As regards the award of moral damages, there is no hard and fast rule in the determination of what would be a fair
amount of moral damages since each case must be governed by its own peculiar circumstances. 22 The testimony of
petitioner about his physical suffering, mental anguish, fright, serious anxiety, and moral shock resulting from the
shooting incident23 justify the award of moral damages. However, moral damages are in the category of an award
designed to compensate the claimant for actual injury suffered and not to impose a penalty on the wrongdoer. The
award is not meant to enrich the complainant at the expense of the defendant, but to enable the injured party to
obtain means, diversion, or amusements that will serve to obviate the moral suffering he has undergone. It is aimed
at the restoration, within the limits of the possible, of the spiritual status quo ante, and should be proportionate to the
suffering inflicted. Trial courts must then guard against the award of exorbitant damages; they should exercise
balanced restrained and measured objectivity to avoid suspicion that it was due to passion, prejudice, or corruption
on the part of the trial court.24 We deem it just and reasonable under the circumstances to award petitioner moral
damages in the amount of P100,000.00.

Likewise, attorney's fees and litigation expenses in the amount of P50,000.00 as part of damages is reasonable in
view of Article 2208 of the Civil Code.25 However, the award of exemplary damages is deleted considering the
absence of proof that respondents acted in a wanton, fraudulent, reckless, oppressive, or malevolent manner.

We note that the trial court held respondent De Jesus solidarily liable with respondent FEU. In Powton
Conglomerate, Inc. v. Agcolicol,26 we held that:

[A] corporation is invested by law with a personality separate and distinct from those of the persons
composing it, such that, save for certain exceptions, corporate officers who entered into contracts in behalf
of the corporation cannot be held personally liable for the liabilities of the latter. Personal liability of a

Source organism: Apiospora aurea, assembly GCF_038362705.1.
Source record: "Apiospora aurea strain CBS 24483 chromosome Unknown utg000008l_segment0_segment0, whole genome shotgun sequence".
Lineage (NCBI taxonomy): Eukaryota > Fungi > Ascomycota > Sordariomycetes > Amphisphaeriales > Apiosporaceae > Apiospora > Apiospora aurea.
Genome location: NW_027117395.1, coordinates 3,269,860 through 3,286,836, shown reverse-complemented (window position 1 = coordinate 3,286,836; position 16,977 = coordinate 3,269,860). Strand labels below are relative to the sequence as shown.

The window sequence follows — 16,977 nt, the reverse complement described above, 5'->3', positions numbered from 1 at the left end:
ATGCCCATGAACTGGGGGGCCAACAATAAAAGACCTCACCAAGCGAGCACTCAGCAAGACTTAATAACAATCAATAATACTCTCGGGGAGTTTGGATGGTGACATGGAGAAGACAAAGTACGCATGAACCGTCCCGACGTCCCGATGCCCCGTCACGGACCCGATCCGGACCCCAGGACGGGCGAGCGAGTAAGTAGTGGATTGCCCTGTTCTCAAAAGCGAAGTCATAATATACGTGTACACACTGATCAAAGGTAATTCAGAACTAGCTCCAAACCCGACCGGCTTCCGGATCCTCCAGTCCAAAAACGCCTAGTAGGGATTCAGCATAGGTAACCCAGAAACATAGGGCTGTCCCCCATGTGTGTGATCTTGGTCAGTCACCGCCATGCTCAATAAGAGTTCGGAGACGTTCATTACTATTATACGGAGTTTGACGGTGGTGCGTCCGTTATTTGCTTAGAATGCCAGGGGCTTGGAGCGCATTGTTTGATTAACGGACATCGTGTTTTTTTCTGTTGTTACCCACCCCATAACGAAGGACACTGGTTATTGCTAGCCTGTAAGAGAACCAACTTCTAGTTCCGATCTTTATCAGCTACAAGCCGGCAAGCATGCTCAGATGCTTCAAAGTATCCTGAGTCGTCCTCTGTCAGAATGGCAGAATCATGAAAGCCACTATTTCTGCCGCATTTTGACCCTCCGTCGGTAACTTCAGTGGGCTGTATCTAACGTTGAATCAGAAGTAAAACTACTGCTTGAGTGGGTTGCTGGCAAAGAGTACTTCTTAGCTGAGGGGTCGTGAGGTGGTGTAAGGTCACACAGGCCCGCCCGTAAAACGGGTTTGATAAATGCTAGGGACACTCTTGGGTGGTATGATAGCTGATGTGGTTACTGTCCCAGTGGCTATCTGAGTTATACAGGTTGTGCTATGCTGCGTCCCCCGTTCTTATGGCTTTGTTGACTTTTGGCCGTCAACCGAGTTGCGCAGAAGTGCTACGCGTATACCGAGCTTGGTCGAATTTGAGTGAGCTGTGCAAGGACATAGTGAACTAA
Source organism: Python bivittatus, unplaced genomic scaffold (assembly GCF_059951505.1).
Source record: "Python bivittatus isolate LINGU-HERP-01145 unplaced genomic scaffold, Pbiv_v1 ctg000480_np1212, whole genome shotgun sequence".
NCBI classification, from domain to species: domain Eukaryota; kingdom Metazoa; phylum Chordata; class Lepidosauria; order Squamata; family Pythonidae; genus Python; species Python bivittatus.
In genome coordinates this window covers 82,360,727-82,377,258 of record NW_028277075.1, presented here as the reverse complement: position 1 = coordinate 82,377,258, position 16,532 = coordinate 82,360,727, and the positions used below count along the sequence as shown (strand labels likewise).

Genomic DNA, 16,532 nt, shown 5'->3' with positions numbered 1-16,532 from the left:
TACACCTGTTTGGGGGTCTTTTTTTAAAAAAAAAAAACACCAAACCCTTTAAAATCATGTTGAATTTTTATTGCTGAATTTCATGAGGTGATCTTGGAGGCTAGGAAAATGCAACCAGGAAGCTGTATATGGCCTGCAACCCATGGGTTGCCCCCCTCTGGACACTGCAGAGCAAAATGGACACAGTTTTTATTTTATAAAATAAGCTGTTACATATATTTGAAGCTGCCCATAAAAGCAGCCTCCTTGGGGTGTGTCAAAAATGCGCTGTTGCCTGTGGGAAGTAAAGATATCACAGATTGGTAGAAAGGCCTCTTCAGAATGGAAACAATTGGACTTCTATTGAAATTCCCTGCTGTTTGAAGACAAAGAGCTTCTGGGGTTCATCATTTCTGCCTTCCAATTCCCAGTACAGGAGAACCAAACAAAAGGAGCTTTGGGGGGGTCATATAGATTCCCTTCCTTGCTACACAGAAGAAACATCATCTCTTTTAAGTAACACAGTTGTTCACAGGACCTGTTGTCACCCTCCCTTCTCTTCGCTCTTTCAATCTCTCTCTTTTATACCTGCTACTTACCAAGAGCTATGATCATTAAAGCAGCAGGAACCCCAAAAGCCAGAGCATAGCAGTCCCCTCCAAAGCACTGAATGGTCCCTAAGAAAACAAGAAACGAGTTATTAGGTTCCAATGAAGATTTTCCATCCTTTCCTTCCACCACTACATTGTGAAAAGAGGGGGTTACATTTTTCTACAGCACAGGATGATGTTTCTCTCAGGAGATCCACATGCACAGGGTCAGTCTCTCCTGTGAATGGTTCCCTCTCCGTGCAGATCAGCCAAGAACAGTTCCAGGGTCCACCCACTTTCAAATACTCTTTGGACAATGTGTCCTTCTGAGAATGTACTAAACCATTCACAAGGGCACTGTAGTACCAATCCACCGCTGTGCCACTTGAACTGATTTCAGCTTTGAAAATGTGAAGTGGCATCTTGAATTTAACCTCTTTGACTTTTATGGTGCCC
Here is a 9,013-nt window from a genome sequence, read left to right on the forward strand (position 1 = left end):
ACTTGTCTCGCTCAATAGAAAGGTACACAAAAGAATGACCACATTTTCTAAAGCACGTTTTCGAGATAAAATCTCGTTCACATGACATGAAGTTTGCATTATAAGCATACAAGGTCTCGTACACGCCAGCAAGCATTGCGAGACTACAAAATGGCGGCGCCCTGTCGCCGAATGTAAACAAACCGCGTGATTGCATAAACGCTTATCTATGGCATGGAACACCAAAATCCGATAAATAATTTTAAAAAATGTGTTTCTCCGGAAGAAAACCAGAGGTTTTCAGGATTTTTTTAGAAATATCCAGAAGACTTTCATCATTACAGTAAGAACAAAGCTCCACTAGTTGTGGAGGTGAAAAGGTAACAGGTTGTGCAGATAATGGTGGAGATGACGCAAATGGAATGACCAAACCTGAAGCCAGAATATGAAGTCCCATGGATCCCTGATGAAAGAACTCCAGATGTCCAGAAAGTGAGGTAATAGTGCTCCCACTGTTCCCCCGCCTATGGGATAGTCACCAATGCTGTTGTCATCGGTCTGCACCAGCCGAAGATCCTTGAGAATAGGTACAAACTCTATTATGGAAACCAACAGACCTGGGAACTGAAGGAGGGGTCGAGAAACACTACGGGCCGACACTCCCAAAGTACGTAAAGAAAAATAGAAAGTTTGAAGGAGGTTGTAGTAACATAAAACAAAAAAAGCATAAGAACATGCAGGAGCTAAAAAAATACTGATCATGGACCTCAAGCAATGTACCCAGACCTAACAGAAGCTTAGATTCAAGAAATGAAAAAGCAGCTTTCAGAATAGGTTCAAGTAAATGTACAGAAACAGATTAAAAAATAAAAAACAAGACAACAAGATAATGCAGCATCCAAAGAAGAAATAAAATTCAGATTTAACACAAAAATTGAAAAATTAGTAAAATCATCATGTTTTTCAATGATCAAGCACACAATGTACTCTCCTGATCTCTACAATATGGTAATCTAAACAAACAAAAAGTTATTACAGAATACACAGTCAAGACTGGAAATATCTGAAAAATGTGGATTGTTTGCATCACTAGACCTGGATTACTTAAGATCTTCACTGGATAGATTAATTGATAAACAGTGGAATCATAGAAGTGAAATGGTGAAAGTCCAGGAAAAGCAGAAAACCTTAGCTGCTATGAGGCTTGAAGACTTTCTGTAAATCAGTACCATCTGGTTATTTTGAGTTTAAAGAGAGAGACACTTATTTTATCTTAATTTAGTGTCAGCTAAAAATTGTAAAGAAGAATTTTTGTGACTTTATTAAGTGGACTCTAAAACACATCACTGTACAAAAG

corporate director, trustee or officer along (although not necessarily) with the corporation may so validly
attach, as a rule, only when - (1) he assents to a patently unlawful act of the corporation, or when he is
guilty of bad faith or gross negligence in directing its affairs, or when there is a conflict of interest resulting
in damages to the corporation, its stockholders or other persons; (2) he consents to the issuance of watered
down stocks or who, having knowledge thereof, does not forthwith file with the corporate secretary his
written objection thereto; (3) he agrees to hold himself personally and solidarily liable with the corporation;
or (4) he is made by a specific provision of law personally answerable for his corporate action. 27

None of the foregoing exceptions was established in the instant case; hence, respondent De Jesus should not be held
solidarily liable with respondent FEU.
Incidentally, although the main cause of action in the instant case is the breach of the school-student contract,
petitioner, in the alternative, also holds respondents vicariously liable under Article 2180 of the Civil Code, which

Art. 2180. The obligation imposed by Article 2176 is demandable not only for one's own acts or omissions,
but also for those of persons for whom one is responsible.


Employers shall be liable for the damages caused by their employees and household helpers acting within
the scope of their assigned tasks, even though the former are not engaged in any business or industry.


The responsibility treated of in this article shall cease when the persons herein mentioned prove that they
observed all the diligence of a good father of a family to prevent damage.

We agree with the findings of the Court of Appeals that respondents cannot be held liable for damages under Art.
2180 of the Civil Code because respondents are not the employers of Rosete. The latter was employed by Galaxy.
The instructions issued by respondents' Security Consultant to Galaxy and its security guards are ordinarily no more
than requests commonly envisaged in the contract for services entered into by a principal and a security agency.
They cannot be construed as the element of control as to treat respondents as the employers of Rosete.28

As held in Mercury Drug Corporation v. Libunao:29

In Soliman, Jr. v. Tuazon,30 we held that where the security agency recruits, hires and assigns the works of
its watchmen or security guards to a client, the employer of such guards or watchmen is such agency, and
not the client, since the latter has no hand in selecting the security guards. Thus, the duty to observe the
diligence of a good father of a family cannot be demanded from the said client:

… [I]t is settled in our jurisdiction that where the security agency, as here, recruits, hires and